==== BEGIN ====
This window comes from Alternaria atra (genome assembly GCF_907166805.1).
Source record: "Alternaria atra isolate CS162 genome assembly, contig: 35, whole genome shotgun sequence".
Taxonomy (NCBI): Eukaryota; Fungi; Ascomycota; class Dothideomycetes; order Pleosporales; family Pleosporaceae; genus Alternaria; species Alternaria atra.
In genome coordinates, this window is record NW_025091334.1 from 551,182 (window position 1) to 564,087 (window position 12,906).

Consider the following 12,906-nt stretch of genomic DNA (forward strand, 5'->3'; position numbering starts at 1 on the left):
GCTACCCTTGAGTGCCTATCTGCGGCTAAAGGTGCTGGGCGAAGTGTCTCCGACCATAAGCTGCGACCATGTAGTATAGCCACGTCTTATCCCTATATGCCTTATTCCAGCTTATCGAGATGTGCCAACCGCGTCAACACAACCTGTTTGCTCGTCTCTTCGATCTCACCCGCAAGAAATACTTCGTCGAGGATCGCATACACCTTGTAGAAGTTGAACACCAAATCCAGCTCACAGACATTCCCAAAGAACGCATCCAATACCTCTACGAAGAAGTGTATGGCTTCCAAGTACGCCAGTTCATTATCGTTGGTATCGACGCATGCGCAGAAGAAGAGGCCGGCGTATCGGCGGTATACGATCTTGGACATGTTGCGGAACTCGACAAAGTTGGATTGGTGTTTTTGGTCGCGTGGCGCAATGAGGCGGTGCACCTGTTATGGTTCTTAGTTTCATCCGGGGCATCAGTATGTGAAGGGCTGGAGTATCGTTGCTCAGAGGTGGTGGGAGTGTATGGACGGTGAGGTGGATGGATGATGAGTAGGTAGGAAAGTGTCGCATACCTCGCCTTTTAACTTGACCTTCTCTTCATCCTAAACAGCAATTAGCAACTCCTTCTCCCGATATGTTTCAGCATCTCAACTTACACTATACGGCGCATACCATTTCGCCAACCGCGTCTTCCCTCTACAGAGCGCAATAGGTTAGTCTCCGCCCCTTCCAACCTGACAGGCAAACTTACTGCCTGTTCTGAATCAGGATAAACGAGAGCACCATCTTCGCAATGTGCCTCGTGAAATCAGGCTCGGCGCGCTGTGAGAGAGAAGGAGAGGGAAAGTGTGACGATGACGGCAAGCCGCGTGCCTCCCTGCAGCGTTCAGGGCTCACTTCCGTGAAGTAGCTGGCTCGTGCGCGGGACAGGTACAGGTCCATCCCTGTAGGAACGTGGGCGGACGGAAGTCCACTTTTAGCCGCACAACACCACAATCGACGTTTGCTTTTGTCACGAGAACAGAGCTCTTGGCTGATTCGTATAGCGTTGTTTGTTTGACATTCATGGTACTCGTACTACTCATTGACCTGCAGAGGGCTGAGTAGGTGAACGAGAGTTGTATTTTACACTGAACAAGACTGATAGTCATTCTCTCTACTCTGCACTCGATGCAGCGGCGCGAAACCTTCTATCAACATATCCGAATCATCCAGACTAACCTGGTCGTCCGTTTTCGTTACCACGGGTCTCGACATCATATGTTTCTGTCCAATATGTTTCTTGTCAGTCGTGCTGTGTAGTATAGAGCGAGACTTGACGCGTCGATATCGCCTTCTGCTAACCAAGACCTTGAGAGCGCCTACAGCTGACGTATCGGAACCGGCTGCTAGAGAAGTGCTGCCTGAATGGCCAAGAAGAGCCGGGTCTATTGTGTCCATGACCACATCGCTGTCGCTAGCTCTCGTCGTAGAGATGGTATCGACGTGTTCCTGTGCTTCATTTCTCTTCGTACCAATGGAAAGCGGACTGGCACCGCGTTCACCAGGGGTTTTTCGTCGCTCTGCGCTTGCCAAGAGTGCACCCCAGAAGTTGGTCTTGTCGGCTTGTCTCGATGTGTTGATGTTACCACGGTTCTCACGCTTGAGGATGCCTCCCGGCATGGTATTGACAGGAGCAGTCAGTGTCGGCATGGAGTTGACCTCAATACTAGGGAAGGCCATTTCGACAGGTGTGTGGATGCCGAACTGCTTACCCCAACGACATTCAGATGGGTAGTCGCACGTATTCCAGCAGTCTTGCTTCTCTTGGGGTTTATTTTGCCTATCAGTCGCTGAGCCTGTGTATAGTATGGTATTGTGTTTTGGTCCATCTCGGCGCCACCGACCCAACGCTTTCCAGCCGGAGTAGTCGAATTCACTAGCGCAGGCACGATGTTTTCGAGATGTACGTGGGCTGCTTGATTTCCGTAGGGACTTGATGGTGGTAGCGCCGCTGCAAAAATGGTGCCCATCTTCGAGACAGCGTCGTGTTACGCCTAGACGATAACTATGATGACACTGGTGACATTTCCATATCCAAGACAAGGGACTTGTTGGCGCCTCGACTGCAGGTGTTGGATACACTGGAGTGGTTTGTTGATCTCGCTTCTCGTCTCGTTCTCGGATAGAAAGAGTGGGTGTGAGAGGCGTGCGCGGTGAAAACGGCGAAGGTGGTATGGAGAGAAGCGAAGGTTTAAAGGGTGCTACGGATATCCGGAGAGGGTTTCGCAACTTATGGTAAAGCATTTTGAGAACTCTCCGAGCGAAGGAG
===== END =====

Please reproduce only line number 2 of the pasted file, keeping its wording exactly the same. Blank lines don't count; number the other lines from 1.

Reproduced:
Source record: "Alternaria atra isolate CS162 genome assembly, contig: 35, whole genome shotgun sequence".